Vampi is likely the most guileless and most sane character in a book populated by nuts, users, paranoid types, and, of course, her mother. Vampi wants what each of us want: a happy life filled with love and purpose. What she gets, at every turn, is wack jobs trying to kill her, wack jobs trying to exploit her, wack jobs idolizing her, wack jobs politicizing her, wack jobs labeling her.
This is the world as we know it, this new era where every constituency of every possible ideological, political, or religious bent fields armies of pundits shouting down every better angel anyone has these days. Forget Vampirella, if Superman walked this earth, our earth, he’d have to endure the daily crossfire of people accusing him of every imaginable thing.
I am writing a story about a young woman in New York. Now, this young woman just happens to have the strength of ten men, drink blood for sustenance and occasionally sprout horrific bat wings, but in essence she’s just another working girl looking for the same things we all look for while being attacked and, at least by one pre-teen, idolized for simply being who she is. She’s not Buffy, she’s more like the cast of Lena Dunham’s amazing HBO dramedy Girls. Only, you know, with blood sucking and so forth.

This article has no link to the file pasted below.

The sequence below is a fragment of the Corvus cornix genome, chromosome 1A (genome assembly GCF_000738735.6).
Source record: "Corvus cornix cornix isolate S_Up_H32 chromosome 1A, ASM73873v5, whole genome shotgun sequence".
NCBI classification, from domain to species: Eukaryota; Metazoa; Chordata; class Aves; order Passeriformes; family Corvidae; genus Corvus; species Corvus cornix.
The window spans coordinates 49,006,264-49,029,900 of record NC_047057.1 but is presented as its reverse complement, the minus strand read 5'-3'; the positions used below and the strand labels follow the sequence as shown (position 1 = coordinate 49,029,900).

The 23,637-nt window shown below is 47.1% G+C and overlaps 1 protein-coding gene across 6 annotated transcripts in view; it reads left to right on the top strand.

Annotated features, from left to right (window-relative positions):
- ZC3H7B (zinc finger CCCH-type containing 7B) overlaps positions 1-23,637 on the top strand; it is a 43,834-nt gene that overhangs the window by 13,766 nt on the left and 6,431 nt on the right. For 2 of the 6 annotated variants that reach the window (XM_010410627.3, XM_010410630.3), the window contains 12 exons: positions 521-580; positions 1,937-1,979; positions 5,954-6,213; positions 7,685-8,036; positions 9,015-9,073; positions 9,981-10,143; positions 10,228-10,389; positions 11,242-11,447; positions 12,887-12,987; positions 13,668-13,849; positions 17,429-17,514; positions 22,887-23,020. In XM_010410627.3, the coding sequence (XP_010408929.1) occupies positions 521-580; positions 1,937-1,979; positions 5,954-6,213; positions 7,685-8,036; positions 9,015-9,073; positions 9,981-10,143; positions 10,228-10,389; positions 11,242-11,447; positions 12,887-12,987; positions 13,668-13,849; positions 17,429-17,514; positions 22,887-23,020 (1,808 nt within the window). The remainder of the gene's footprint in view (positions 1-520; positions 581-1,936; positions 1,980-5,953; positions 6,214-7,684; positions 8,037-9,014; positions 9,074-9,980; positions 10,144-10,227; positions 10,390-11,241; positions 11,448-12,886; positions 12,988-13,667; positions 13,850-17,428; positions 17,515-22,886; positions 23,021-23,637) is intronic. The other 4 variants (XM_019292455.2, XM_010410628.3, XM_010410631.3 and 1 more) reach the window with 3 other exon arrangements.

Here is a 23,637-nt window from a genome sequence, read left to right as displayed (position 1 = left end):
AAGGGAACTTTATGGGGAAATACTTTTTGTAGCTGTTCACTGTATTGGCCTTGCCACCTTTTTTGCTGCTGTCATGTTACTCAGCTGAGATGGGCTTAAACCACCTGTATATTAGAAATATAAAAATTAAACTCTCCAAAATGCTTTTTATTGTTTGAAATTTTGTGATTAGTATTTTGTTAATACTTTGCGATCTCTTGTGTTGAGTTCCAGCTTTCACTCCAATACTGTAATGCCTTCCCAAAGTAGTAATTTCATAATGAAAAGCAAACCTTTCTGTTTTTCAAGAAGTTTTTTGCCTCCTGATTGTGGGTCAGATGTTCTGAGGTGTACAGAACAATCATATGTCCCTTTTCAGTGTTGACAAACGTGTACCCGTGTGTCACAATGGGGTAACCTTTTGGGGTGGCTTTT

As with Deathstroke, I wanted to downsize the premise a bit. With all due respect to the Legion Of Much Better Writers (TM) who’ve handled the character, the book was less appealing to me as a reader when it had Vampirella kind of off-book, behaving more like Conan The Barbarian in a thong. I didn’t enjoy her fighting hordes of vampires and battling all these demons and the Mad God and so forth. I thought the scale was becoming too large and impersonal, the franchise too immersed in and dependent upon the occult when, as I see it, Vampirella was a work of satirical science fiction.
None of which is to say we won’t see demons or witches or Frankenstein’s Monster or what have you, but I’d prefer to broaden Vampirella’s stage a bit so she’s not limited to fighting the devil (or, for that matter, dancing with him). Which means it’s very possible I wasn’t the right audience for the character so God only knows why Dynamite Publisher Nick Barrucci hired me.
My premise is very simple: if there were such a stranger, marooned here from another planet, who dressed like a hooker and behaved like a vampire, what would her life actually be like? How would she find a place, find community, on this world?
Most of Vampirella’s antagonists are borne of assumption. Vampi looks and behaves a certain way, so the world jumps to conclusions about her motives and goals. Those conclusions are all but universally incorrect, but that’s where drama and conflict live. So she becomes a metaphor for what we see now, outside our window.